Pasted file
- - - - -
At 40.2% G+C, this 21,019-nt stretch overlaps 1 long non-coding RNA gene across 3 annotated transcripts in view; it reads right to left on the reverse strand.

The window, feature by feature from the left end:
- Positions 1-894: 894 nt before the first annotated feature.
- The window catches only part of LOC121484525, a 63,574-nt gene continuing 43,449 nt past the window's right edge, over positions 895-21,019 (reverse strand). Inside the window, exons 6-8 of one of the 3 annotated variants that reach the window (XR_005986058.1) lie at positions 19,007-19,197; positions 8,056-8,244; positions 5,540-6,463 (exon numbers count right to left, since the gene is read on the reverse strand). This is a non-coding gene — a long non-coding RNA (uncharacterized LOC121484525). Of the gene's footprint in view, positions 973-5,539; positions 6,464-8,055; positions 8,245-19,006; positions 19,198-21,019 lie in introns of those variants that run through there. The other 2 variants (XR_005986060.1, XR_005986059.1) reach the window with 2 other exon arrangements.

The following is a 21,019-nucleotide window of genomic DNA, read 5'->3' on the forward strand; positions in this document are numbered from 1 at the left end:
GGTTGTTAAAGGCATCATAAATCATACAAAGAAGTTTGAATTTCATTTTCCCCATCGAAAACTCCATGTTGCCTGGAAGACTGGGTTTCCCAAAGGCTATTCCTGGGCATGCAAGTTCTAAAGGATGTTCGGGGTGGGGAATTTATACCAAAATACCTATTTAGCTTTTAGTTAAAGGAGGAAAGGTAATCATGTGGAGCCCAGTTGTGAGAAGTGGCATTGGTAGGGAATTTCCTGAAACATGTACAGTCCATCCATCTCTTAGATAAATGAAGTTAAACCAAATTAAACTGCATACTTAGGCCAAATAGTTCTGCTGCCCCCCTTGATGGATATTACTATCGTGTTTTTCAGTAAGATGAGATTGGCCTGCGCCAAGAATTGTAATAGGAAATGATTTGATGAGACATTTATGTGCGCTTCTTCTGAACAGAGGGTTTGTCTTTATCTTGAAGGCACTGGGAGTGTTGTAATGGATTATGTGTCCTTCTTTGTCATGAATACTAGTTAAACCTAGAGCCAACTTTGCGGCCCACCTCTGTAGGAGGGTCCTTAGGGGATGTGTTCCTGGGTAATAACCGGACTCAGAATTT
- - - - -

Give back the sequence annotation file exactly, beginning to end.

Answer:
At 40.2% G+C, this 21,019-nt stretch overlaps 1 long non-coding RNA gene across 3 annotated transcripts in view; it reads right to left on the reverse strand.

The window, feature by feature from the left end:
- Positions 1-894: 894 nt before the first annotated feature.
- The window catches only part of LOC121484525, a 63,574-nt gene continuing 43,449 nt past the window's right edge, over positions 895-21,019 (reverse strand). Inside the window, exons 6-8 of one of the 3 annotated variants that reach the window (XR_005986058.1) lie at positions 19,007-19,197; positions 8,056-8,244; positions 5,540-6,463 (exon numbers count right to left, since the gene is read on the reverse strand). This is a non-coding gene — a long non-coding RNA (uncharacterized LOC121484525). Of the gene's footprint in view, positions 973-5,539; positions 6,464-8,055; positions 8,245-19,006; positions 19,198-21,019 lie in introns of those variants that run through there. The other 2 variants (XR_005986060.1, XR_005986059.1) reach the window with 2 other exon arrangements.

The following is a 21,019-nucleotide window of genomic DNA, read 5'->3' on the forward strand; positions in this document are numbered from 1 at the left end:
GGTTGTTAAAGGCATCATAAATCATACAAAGAAGTTTGAATTTCATTTTCCCCATCGAAAACTCCATGTTGCCTGGAAGACTGGGTTTCCCAAAGGCTATTCCTGGGCATGCAAGTTCTAAAGGATGTTCGGGGTGGGGAATTTATACCAAAATACCTATTTAGCTTTTAGTTAAAGGAGGAAAGGTAATCATGTGGAGCCCAGTTGTGAGAAGTGGCATTGGTAGGGAATTTCCTGAAACATGTACAGTCCATCCATCTCTTAGATAAATGAAGTTAAACCAAATTAAACTGCATACTTAGGCCAAATAGTTCTGCTGCCCCCCTTGATGGATATTACTATCGTGTTTTTCAGTAAGATGAGATTGGCCTGCGCCAAGAATTGTAATAGGAAATGATTTGATGAGACATTTATGTGCGCTTCTTCTGAACAGAGGGTTTGTCTTTATCTTGAAGGCACTGGGAGTGTTGTAATGGATTATGTGTCCTTCTTTGTCATGAATACTAGTTAAACCTAGAGCCAACTTTGCGGCCCACCTCTGTAGGAGGGTCCTTAGGGGATGTGTTCCTGGGTAATAACCGGACTCAGAATTT